The New York Times Magazine (11/23/08) P. 74; Thompson, Clive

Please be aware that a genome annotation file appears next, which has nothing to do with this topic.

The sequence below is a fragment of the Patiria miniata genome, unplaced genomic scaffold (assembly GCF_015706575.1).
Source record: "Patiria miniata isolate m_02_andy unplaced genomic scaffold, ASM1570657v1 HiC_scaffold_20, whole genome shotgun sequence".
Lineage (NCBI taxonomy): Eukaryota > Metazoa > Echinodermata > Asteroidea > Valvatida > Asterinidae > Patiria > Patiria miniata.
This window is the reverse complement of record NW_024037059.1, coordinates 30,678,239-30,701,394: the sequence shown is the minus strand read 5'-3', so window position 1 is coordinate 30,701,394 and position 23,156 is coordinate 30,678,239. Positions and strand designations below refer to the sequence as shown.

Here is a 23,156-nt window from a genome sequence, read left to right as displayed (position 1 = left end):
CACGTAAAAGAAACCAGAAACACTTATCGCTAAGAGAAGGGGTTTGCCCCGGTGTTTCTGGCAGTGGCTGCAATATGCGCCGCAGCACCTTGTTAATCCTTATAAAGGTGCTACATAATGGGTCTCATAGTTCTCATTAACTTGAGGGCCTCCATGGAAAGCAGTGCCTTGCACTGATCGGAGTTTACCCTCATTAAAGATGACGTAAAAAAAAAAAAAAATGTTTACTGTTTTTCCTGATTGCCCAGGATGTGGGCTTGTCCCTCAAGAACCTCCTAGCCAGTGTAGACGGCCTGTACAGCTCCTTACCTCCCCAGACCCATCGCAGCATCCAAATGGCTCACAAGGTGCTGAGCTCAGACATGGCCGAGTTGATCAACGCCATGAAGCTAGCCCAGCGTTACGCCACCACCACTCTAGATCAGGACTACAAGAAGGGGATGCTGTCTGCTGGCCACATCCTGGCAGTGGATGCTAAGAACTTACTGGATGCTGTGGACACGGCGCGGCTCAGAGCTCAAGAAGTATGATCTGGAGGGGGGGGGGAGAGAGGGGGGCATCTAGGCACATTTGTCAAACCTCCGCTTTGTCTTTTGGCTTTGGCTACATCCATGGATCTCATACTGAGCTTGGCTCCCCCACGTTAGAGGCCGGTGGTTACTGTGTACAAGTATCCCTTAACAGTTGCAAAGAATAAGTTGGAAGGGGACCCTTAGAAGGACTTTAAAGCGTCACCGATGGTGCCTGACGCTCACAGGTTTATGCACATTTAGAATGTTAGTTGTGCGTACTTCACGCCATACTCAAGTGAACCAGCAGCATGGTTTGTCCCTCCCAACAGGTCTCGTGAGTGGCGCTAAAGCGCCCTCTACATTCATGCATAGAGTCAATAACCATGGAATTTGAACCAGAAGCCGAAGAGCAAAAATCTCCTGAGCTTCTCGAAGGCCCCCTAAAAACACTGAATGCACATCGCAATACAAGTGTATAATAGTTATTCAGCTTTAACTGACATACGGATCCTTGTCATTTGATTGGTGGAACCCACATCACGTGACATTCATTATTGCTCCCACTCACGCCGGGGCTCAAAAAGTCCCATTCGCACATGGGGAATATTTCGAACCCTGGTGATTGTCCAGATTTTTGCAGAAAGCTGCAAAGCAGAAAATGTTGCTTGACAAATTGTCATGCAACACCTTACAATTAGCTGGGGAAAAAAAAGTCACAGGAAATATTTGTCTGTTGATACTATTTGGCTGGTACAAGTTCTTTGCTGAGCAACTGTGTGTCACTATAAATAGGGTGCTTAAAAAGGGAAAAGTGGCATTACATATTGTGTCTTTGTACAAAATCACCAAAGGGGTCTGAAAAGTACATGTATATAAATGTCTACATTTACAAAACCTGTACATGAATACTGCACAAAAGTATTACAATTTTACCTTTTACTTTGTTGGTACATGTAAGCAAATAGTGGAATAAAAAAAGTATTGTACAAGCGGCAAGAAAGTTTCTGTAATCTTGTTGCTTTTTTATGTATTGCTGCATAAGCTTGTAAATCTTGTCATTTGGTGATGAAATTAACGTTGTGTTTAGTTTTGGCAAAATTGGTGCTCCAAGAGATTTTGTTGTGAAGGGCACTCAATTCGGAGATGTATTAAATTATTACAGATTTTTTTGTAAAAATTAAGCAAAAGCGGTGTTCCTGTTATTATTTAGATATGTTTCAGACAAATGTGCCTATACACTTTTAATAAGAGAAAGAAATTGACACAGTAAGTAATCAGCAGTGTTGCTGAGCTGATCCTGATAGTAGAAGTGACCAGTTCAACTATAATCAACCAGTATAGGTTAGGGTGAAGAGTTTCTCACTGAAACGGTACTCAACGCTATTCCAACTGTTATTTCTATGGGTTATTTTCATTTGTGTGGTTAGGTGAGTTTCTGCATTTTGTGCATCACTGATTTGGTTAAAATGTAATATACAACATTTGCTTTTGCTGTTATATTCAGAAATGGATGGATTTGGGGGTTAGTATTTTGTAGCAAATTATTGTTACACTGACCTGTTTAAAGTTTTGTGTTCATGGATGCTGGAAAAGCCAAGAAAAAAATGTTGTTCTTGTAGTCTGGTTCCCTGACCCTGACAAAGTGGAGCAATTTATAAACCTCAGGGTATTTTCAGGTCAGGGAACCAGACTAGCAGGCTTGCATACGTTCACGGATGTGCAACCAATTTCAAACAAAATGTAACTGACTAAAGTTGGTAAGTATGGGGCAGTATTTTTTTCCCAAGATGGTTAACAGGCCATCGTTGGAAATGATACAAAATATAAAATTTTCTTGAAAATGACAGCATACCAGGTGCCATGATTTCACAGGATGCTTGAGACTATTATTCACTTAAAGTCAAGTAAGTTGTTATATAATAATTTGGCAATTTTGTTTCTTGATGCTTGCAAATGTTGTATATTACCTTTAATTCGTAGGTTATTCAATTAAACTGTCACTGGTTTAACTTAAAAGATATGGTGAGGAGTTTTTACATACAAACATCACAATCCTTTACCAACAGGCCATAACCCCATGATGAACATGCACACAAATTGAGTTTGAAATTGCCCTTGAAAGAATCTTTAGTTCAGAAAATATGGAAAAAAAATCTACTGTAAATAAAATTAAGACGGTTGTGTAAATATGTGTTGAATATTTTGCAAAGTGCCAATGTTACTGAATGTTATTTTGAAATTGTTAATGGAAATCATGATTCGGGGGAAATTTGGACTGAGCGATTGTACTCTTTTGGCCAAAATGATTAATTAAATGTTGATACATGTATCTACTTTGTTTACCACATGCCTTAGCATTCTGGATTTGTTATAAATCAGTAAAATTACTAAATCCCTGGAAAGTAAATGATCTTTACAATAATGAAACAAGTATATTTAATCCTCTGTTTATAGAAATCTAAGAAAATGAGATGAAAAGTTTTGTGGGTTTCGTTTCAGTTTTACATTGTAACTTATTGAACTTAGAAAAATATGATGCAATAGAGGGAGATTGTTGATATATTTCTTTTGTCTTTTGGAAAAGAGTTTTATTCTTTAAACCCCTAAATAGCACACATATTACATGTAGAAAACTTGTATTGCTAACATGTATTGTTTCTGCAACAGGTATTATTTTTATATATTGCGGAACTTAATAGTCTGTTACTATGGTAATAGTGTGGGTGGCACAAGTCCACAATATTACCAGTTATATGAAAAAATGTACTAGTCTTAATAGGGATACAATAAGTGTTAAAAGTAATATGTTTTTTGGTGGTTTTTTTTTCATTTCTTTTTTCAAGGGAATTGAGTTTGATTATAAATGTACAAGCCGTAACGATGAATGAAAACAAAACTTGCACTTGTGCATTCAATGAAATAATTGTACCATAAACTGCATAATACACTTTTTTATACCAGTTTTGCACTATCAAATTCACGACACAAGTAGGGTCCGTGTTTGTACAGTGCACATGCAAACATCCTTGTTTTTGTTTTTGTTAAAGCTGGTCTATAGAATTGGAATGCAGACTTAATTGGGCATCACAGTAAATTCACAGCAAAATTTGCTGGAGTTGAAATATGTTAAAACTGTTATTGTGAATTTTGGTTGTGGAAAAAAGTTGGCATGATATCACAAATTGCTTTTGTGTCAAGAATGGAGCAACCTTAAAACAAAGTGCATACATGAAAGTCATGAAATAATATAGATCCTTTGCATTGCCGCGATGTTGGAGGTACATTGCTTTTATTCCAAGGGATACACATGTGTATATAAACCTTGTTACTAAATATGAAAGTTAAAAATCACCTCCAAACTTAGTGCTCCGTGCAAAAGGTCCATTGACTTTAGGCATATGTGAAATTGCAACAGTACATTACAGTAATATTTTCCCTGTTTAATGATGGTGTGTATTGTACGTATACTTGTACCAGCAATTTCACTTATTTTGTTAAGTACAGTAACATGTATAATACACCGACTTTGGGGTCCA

Netflix threw down the gauntlet to basement hackers and amateur mathematicians to develop a way to improve the accuracy of its DVD recommendation engine by 10 percent, with a $1 million jackpot as the prize. The Netflix system learns customers' preferences by the ratings they assign to movies when they log into their accounts, and the challenge has inspired 30,000 hackers across the globe to concentrate on the problem. The first major turning point in the Netflix competition came when a team named Simon Funk boosted the recommendation engine's accuracy by nearly 4 percent using singular value decomposition, a mathematical method that uncovers "factors" that customers like or dislike; the algorithm runs until it clusters together films that share qualities with predictive value. Most of the leading teams engaged in the contest downplay the importance of customers' personal information because it is too crude. Yet competitors' progress is stalling as their accuracy improvement rate approaches 10 percent, and computer scientist Len Bertoni partly blames the "Napoleon Dynamite" problem, in reference to the kind of quirky movie that defies easy categorization and tends to deeply polarize audiences, resulting in wildly divergent Netflix ratings. This kind of problem raises questions about the degree to which human taste is predictable, and the ability of computers to accurately evaluate human preferences and account for idiosyncrasy. Most competing teams believe that continuously tweaking the singular value decomposition technique is not sufficient to reach the 10 percent benchmark, and say that what is needed is some way to digitally clone the love/hate dynamic that defines hard-to-classify independent movies.